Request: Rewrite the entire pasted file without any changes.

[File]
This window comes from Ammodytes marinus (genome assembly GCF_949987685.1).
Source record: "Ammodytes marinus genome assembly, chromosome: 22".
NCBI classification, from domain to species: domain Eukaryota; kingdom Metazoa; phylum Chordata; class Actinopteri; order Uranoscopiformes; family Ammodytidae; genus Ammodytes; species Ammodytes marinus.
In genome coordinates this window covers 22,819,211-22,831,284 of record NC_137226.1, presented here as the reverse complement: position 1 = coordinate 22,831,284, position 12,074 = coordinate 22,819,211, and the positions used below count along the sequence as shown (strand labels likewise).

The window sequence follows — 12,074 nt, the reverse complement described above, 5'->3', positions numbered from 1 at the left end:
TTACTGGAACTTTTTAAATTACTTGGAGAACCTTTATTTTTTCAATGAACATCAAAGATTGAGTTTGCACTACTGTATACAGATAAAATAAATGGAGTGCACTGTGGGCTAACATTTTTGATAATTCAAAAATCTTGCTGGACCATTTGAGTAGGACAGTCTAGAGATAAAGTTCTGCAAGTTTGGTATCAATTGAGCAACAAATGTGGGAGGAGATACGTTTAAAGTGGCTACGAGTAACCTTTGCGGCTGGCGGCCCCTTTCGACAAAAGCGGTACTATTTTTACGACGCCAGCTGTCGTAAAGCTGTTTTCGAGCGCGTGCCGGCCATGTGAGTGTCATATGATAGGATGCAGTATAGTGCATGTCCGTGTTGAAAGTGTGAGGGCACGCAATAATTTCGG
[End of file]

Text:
This window comes from Ammodytes marinus (genome assembly GCF_949987685.1).
Source record: "Ammodytes marinus genome assembly, chromosome: 22".
NCBI classification, from domain to species: domain Eukaryota; kingdom Metazoa; phylum Chordata; class Actinopteri; order Uranoscopiformes; family Ammodytidae; genus Ammodytes; species Ammodytes marinus.
In genome coordinates this window covers 22,819,211-22,831,284 of record NC_137226.1, presented here as the reverse complement: position 1 = coordinate 22,831,284, position 12,074 = coordinate 22,819,211, and the positions used below count along the sequence as shown (strand labels likewise).

The window sequence follows — 12,074 nt, the reverse complement described above, 5'->3', positions numbered from 1 at the left end:
TTACTGGAACTTTTTAAATTACTTGGAGAACCTTTATTTTTTCAATGAACATCAAAGATTGAGTTTGCACTACTGTATACAGATAAAATAAATGGAGTGCACTGTGGGCTAACATTTTTGATAATTCAAAAATCTTGCTGGACCATTTGAGTAGGACAGTCTAGAGATAAAGTTCTGCAAGTTTGGTATCAATTGAGCAACAAATGTGGGAGGAGATACGTTTAAAGTGGCTACGAGTAACCTTTGCGGCTGGCGGCCCCTTTCGACAAAAGCGGTACTATTTTTACGACGCCAGCTGTCGTAAAGCTGTTTTCGAGCGCGTGCCGGCCATGTGAGTGTCATATGATAGGATGCAGTATAGTGCATGTCCGTGTTGAAAGTGTGAGGGCACGCAATAATTTCGG